The last few years have seen some very positive and exciting developments in the world of Turkish wine, one of the most significant ones being the return of the small Aegean island of Bozcaada as a producer of quality wines. Known as Tenedos in ancient times, the island has been a wine-making center since antiquity, but -- like much of the Turkish wine industry -- went through a rather rough and uninspired patch for most of the 20th century. Today, though, Bozcaada is home to Corvus, perhaps Turkey's most respected upscale winery, and to a number of new wineries that are hoping to tap into the island's wine-friendly terroir.
In a wonderful piece for the New York Times, Rome-based travel writer Katie Parla takes a look at the latest developments on Bozcaada, which one winemaker describes as a place where "the earth was made to produce wine." From her article:
An image can call to mind a place, and occasionally a sound does, too. And, of course, so do scents.
One enduring memory of my trip last summer to Bozcaada, an island off the western coast of Turkey, is the aroma of maturing figs, lavender and rosemary carried by persistent winds that locals say help shape the island’s character. Funneled through the Dardanelles, which connects the Sea of Marmara to the Aegean, the winds repel all but the most committed travelers in the winter and attract small numbers of them in the spring and summer. And they help create an environment far different from the mainland: breezy, pleasantly warm and dry, ideal for cultivating grapes.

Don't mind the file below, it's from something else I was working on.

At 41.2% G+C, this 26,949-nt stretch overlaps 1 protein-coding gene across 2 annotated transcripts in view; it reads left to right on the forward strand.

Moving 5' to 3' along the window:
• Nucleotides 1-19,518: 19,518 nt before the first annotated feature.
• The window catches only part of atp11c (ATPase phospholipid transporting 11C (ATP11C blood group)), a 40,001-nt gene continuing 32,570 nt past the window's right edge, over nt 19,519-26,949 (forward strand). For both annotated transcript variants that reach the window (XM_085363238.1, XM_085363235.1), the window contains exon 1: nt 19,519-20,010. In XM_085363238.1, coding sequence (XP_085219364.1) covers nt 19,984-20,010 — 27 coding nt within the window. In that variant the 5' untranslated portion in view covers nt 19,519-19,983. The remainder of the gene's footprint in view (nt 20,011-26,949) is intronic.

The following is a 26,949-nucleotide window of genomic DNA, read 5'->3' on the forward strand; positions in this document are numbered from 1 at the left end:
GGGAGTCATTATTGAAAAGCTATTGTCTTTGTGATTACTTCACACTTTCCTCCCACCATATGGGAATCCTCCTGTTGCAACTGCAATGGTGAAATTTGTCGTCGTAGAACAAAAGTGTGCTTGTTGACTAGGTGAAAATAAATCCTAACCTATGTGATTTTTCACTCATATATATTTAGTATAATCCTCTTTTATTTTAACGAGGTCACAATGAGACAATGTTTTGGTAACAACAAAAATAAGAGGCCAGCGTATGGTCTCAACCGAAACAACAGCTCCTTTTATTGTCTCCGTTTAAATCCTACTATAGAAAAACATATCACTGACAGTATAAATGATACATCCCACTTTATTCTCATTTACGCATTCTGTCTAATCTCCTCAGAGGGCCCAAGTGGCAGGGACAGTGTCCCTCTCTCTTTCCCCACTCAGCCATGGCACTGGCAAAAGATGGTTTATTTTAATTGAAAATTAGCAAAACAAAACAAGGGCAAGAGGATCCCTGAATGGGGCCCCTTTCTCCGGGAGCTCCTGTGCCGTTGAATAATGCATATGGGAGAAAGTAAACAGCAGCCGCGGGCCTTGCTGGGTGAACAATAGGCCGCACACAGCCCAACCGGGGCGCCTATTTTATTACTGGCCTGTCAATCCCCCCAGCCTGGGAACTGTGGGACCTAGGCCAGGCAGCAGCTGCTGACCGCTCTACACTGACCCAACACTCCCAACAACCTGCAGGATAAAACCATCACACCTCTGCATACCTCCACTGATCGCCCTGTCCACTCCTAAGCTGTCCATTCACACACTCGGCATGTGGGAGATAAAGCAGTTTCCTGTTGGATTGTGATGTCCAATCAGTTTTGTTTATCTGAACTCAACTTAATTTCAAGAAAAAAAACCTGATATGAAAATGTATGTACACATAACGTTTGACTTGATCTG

That means that this 15-square-mile island — a seven-hour trip from Istanbul by bus and ferry — offers solitude with a dash of culture in its only town, also called Bozcaada, and vineyards, whose output has helped make this one of Turkey’s most promising wine destinations.
“It is the special climate on the island that makes a great red wine,” said Hermann Gareis, who started the newest vineyard on the island, Amadeus, just west of the town in 2010.
His is one of many vineyards that undulate from the edge of town to the coasts, interrupted by occasional clusters of houses or a hotel. Most residents produce their own wine in small batches and, despite obstacles to commercial production — a dearth of labor, high taxes on alcohol and distant wine-drinking cities — several producers are turning out excellent wines.
The full article can be found here. For those visiting or living in Turkey but who can't make it to Bozcaada to try some of the its wines, there are a few wine bars in Istanbul -- including one that's run by Corvus -- where you can try the latest offerings from the island's producers. An article of mine about those spots can be found here.